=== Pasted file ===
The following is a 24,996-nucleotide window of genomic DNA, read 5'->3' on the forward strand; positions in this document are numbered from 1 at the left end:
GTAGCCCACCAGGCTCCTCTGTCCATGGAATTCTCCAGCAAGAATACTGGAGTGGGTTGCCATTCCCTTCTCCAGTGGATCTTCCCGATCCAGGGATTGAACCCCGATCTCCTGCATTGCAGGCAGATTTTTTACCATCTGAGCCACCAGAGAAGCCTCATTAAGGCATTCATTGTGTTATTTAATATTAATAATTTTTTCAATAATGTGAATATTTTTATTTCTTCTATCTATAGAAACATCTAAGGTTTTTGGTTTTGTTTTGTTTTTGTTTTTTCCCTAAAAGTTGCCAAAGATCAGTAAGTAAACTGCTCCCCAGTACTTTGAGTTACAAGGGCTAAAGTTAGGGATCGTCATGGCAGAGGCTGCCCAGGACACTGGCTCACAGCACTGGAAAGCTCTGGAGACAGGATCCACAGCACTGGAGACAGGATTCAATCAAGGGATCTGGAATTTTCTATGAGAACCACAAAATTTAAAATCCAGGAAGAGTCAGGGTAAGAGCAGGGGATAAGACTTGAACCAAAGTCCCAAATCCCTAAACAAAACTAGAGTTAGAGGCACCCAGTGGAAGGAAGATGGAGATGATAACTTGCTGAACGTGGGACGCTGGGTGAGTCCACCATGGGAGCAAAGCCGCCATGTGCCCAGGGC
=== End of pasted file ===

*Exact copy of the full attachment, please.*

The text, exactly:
The following is a 24,996-nucleotide window of genomic DNA, read 5'->3' on the forward strand; positions in this document are numbered from 1 at the left end:
GTAGCCCACCAGGCTCCTCTGTCCATGGAATTCTCCAGCAAGAATACTGGAGTGGGTTGCCATTCCCTTCTCCAGTGGATCTTCCCGATCCAGGGATTGAACCCCGATCTCCTGCATTGCAGGCAGATTTTTTACCATCTGAGCCACCAGAGAAGCCTCATTAAGGCATTCATTGTGTTATTTAATATTAATAATTTTTTCAATAATGTGAATATTTTTATTTCTTCTATCTATAGAAACATCTAAGGTTTTTGGTTTTGTTTTGTTTTTGTTTTTTCCCTAAAAGTTGCCAAAGATCAGTAAGTAAACTGCTCCCCAGTACTTTGAGTTACAAGGGCTAAAGTTAGGGATCGTCATGGCAGAGGCTGCCCAGGACACTGGCTCACAGCACTGGAAAGCTCTGGAGACAGGATCCACAGCACTGGAGACAGGATTCAATCAAGGGATCTGGAATTTTCTATGAGAACCACAAAATTTAAAATCCAGGAAGAGTCAGGGTAAGAGCAGGGGATAAGACTTGAACCAAAGTCCCAAATCCCTAAACAAAACTAGAGTTAGAGGCACCCAGTGGAAGGAAGATGGAGATGATAACTTGCTGAACGTGGGACGCTGGGTGAGTCCACCATGGGAGCAAAGCCGCCATGTGCCCAGGGC